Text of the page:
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5 Ways to Keep Your Dog's Heart Healthy

While the goal of American Heart Month is to raise awareness about matters of heart health for people, it’s a good time to think about our dogs as well. After all, dogs can have their share of heart issues too!

The term “heart disease” covers a number of conditions. Heart disease can be congenital (that is, present from birth) or acquired (comes along later). There are all kinds of reasons a dog can develop a heart problem – and not all of them are preventable. But, there are some things we can do to give our dogs’ hearts their best chance!

Oral Hygiene
This might sound strange, but one of the more common – and more preventable – causes of a heart disease called mitral valve disease begins in the mouth. A heart valve infection called endocarditis can come from a chronic oral infection that has spread through the blood stream. So taking care of your dog’s mouth can help care for her heart – for some tips on making oral care easy, see this post about dental health.

Healthy Diet and Exercise
Being overweight or obese can contribute to some heart diseases in dogs – just like in humans. Feeding your dog a healthy diet and limiting high-calorie treats can go a long way to helping her stay in optimal shape. Plenty of exercise also helps maintain a healthy body condition, and helps strengthen the heart.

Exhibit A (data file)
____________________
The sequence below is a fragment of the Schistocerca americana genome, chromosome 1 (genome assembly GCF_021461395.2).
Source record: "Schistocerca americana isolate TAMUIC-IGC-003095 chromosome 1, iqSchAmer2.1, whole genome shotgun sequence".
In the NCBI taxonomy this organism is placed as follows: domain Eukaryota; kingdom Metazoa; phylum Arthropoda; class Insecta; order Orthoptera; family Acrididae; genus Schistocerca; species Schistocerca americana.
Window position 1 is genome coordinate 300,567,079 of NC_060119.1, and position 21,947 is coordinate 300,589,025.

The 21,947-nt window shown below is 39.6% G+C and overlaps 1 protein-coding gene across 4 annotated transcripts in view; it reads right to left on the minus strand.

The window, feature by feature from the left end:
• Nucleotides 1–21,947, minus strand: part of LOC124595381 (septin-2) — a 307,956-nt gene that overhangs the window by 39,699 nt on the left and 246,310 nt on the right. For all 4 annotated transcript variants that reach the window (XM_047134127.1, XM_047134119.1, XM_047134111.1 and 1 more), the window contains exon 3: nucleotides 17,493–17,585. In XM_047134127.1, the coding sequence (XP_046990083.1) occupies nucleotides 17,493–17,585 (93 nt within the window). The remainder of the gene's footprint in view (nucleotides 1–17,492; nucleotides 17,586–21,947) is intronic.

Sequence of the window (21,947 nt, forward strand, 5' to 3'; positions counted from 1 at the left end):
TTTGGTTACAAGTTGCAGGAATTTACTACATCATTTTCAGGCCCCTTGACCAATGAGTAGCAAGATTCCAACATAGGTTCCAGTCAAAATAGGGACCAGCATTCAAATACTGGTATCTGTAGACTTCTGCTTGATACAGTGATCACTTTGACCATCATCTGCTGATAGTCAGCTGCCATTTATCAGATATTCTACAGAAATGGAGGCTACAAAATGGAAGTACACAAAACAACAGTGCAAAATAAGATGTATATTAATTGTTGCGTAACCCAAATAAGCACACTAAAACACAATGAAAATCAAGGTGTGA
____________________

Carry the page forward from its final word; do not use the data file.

Responsible Breeding
If you are thinking of getting a puppy from a breeder, it is important to look into the types of diseases the breed is known to be prone to, then find a breeder who does everything possible to avoid passing those diseases on to the next generation. For example, Dobermans are known to be prone to a problem called dilated cardiomyopathy, so look for a breeder who has had all dogs tested before entering them into a breeding program.

Heartworm Prevention
Most of us have heard of heartworm disease. It is a serious and potentially fatal disease caused by a parasite that is spread by mosquitoes. Adult heartworms take up residence in the heart and surrounding large blood vessels. They can be up to 14 inches long, can live for up to 5 years, and a dog can have as many as 300 of them when diagnosed. The best treatment for heartworm disease is prevention – a simple, often chewable dose once a month is all it takes.

Wellness Examinations
One of the most important things you can do is take your dog to her veterinarian for regular wellness examinations. As we mentioned above, not all heart diseases are preventable – but they’re definitely much more treatable when detected early. Your veterinarian can listen for a heart murmur, arrhythmia, or other abnormalities and can recommend further tests. And of course, if you notice any coughing, difficulty breathing or other respiratory problems, fainting, or any changes to resting heart rate from your dog's health and wellness data generated by the Voyce band, don’t wait for your next regular check-up – make an appointment with your veterinarian. When detected early, a treatment and management program can be put into place to help your dog live a long and healthy life!